“It’s a surreal feeling and an honor to be here with these legends,” Kreitl said. “It’s something you dream about and aspire for but you never know how it will work out. But, it worked out today."
“I definitely did not think I’d be the only one to make the time,” he said. “I knew it would be hard to make the time and that it was a challenging course, but I came out of box to make the time … I’m super proud of that horse for giving all he did today."
Kreitl has an unusual story, that starts with him as what he calls a “broke college student with a vision of going advanced” and ends with him having supportive owners who purchased Carmango to help move his career forward.
“We got Carmango as a 4-year-old,” he said. “We’ve produced from 4 till here, and he’s never had a cross country fault in his entire career. He gives everything he has, he does all three phases in a rubber snaffle and gives 110% every day. He’s the easiest and most willing horse to ride.”
As his riding career progressed, Kreitl became a real estate agent in Indiana, and faced exceptional adversity last year when his pregnant wife was diagnosed with cancer.
He took his horses to Florida with Sharon White, and left them there while flying back and forth to take care of his family and his business.
“I have to give a ton of credit to my coach,” he said. “She kept him fit while I was juggling a newborn in the NICU, working full time in real estate and taking care of my wife.”
Elisabeth Halliday-Sharp didn’t exactly have the day she hoped for with three mounts in this division, but her most experienced, Cooley Quicksilver added only 4.8 time penalties to move into second.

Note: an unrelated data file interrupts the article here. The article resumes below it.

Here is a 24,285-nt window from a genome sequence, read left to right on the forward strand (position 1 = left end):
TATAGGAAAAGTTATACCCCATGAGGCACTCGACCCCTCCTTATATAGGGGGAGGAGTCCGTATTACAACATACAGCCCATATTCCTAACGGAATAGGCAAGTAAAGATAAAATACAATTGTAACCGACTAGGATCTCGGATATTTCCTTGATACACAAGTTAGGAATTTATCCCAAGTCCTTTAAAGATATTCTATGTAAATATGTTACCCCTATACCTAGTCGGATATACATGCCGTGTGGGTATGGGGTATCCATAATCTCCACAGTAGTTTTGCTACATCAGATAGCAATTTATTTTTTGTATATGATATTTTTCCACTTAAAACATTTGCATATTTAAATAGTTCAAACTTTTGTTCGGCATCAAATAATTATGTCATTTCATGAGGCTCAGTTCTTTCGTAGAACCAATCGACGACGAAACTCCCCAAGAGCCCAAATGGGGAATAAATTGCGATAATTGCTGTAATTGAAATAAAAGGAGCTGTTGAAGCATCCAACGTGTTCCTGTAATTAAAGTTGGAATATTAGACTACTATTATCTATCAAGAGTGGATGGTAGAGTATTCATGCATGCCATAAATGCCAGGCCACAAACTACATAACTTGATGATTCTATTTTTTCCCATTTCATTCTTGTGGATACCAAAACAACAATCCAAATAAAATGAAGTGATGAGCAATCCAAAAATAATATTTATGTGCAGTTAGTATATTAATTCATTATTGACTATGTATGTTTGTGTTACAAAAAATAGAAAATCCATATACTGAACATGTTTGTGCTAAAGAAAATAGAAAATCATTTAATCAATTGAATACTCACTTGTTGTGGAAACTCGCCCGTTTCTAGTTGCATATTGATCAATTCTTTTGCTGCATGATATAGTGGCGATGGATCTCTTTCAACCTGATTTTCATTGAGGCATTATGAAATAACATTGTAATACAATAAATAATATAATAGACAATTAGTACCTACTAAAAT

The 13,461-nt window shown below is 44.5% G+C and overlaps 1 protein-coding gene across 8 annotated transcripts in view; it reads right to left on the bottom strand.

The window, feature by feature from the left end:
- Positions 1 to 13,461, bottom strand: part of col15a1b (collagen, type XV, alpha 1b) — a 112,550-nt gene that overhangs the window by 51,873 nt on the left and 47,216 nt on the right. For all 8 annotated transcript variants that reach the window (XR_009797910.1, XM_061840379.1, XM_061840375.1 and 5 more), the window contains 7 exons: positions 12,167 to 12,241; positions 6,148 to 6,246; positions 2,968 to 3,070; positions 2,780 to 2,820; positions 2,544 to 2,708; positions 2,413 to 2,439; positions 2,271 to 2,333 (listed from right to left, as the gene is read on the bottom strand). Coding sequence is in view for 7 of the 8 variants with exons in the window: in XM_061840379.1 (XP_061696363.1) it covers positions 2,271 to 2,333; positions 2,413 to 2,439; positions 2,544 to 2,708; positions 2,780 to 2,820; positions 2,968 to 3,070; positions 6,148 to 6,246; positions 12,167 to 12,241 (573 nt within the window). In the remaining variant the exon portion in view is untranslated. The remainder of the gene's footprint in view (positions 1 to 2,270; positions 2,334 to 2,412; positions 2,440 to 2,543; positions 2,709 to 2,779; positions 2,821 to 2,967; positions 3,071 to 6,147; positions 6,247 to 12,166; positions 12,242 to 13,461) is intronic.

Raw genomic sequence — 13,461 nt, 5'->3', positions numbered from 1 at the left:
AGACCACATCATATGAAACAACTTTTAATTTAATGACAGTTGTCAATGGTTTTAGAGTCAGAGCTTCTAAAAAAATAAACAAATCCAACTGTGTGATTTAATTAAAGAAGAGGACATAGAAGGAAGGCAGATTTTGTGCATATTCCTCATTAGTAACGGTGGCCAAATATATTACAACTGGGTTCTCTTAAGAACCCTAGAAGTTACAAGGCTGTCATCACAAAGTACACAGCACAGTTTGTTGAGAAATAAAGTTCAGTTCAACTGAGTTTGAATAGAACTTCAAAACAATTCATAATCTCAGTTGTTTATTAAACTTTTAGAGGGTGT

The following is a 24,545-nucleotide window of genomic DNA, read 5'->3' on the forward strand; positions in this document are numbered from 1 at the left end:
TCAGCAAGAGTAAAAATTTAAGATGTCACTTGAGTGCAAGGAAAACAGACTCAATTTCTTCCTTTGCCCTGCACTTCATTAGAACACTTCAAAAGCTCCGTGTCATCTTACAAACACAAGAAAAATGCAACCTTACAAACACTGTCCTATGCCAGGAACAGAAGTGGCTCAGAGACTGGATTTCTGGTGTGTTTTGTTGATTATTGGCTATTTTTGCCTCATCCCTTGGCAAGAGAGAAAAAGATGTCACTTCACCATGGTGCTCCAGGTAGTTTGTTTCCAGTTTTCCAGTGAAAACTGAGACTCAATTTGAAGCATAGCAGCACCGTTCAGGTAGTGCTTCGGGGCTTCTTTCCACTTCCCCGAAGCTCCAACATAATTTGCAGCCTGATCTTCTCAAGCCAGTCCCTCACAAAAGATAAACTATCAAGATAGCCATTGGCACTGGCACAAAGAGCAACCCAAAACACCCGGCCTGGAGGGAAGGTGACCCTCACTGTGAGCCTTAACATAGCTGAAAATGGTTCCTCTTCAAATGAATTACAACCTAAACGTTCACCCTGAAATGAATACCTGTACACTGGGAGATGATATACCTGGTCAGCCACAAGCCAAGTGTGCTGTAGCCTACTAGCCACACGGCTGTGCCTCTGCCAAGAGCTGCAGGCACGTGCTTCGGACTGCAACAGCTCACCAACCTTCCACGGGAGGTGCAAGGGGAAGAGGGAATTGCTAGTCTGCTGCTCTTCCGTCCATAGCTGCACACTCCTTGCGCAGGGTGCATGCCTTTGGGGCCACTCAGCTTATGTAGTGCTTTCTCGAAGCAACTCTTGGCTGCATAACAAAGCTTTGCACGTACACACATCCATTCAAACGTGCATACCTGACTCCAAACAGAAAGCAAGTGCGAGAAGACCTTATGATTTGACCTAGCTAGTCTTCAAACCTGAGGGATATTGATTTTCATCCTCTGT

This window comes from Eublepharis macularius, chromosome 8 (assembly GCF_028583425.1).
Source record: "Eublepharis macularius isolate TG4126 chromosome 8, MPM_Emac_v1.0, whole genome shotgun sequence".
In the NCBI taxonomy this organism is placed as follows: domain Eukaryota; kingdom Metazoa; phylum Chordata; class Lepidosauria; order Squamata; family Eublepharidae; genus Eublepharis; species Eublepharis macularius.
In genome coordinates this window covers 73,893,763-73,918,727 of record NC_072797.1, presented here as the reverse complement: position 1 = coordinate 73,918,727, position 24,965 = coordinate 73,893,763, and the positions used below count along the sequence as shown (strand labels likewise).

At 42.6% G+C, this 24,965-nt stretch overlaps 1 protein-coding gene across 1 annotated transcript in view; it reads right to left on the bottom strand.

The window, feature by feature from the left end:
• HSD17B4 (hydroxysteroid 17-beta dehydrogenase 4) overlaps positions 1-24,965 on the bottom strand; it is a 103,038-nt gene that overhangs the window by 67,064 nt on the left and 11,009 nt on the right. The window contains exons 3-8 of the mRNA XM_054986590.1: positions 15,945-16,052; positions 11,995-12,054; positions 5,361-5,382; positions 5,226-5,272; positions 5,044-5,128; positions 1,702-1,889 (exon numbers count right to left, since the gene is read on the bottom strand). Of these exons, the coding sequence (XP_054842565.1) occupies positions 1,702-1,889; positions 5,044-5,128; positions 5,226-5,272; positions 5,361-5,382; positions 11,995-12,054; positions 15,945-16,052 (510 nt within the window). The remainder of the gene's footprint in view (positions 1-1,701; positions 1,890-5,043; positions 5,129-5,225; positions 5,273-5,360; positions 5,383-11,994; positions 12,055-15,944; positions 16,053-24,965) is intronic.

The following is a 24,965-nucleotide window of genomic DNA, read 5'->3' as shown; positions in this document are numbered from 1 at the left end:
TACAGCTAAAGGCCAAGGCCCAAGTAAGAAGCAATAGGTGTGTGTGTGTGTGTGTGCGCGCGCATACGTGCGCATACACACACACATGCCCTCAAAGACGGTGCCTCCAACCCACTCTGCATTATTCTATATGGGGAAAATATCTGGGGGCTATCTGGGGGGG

Her other two mounts had trouble on the course, with Cooley Be Cool having 19.6 time penalties added to their score and Halliday-Sharp falling from Cooley Moonshine after a bobble at Fence 6, The Park Question.
“Quicksilver was incredible today,” she said. “He galloped and tried and fought for me the entire way. He’s done his whole career with me, and came out ready to run and did his best for me.”
Phillip Dutton and Quasi Cool added 6.8 time penalties to their score, but it was good enough to move them from 15th to 3rd place.
“He’s been a really good horse, strong in all three phases, but he’s got a bit to learn ," said Dutton. "It’s only his fifth Advanced, but he was game and bold and fast and he got a little strong today.”
Dutton was just happy to be here after a challenging spring that included Quasi Cool suffering a broken eye socket earlier this year that at first appeared to be career ending.
“It looked like it could be a bad tragedy but the vets in Wellington put him back together and got him full sight again, but his schedule was delayed from what it was,” he said.
Much like it’s counterpart in the CCI5*, the coffin at Fence 6 proved to be the challenge of the course, with 20 pairs coming to grief there, including overnight leaders Doug Payne and Starr Witness and overnight second-placed pair Colleen Loach and Vermont.
The final horse inspection is at8 a.m.Sunday and then the final phase of show jumping .
A near-record crowd of 35,794 were on hand to cheer on the horses and riders today in both division.